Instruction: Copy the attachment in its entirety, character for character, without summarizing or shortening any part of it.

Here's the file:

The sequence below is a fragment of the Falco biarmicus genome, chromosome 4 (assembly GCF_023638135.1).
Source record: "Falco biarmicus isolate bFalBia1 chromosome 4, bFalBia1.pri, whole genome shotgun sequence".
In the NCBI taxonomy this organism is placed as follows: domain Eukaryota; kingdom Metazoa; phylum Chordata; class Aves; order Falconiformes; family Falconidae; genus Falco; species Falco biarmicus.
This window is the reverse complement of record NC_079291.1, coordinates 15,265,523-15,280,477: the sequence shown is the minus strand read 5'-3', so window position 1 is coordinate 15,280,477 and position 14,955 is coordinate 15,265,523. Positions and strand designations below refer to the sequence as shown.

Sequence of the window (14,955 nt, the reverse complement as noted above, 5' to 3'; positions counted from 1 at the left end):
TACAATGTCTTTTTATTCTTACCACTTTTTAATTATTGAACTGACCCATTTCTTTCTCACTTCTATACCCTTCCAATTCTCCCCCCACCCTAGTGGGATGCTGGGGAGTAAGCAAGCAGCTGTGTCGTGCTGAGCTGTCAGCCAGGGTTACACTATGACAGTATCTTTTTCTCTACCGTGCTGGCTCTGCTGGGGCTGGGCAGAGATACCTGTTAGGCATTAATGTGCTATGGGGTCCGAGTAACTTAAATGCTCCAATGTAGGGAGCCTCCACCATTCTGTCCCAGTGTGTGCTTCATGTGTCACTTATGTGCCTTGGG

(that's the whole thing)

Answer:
The sequence below is a fragment of the Falco biarmicus genome, chromosome 4 (assembly GCF_023638135.1).
Source record: "Falco biarmicus isolate bFalBia1 chromosome 4, bFalBia1.pri, whole genome shotgun sequence".
In the NCBI taxonomy this organism is placed as follows: domain Eukaryota; kingdom Metazoa; phylum Chordata; class Aves; order Falconiformes; family Falconidae; genus Falco; species Falco biarmicus.
This window is the reverse complement of record NC_079291.1, coordinates 15,265,523-15,280,477: the sequence shown is the minus strand read 5'-3', so window position 1 is coordinate 15,280,477 and position 14,955 is coordinate 15,265,523. Positions and strand designations below refer to the sequence as shown.

Sequence of the window (14,955 nt, the reverse complement as noted above, 5' to 3'; positions counted from 1 at the left end):
TACAATGTCTTTTTATTCTTACCACTTTTTAATTATTGAACTGACCCATTTCTTTCTCACTTCTATACCCTTCCAATTCTCCCCCCACCCTAGTGGGATGCTGGGGAGTAAGCAAGCAGCTGTGTCGTGCTGAGCTGTCAGCCAGGGTTACACTATGACAGTATCTTTTTCTCTACCGTGCTGGCTCTGCTGGGGCTGGGCAGAGATACCTGTTAGGCATTAATGTGCTATGGGGTCCGAGTAACTTAAATGCTCCAATGTAGGGAGCCTCCACCATTCTGTCCCAGTGTGTGCTTCATGTGTCACTTATGTGCCTTGGG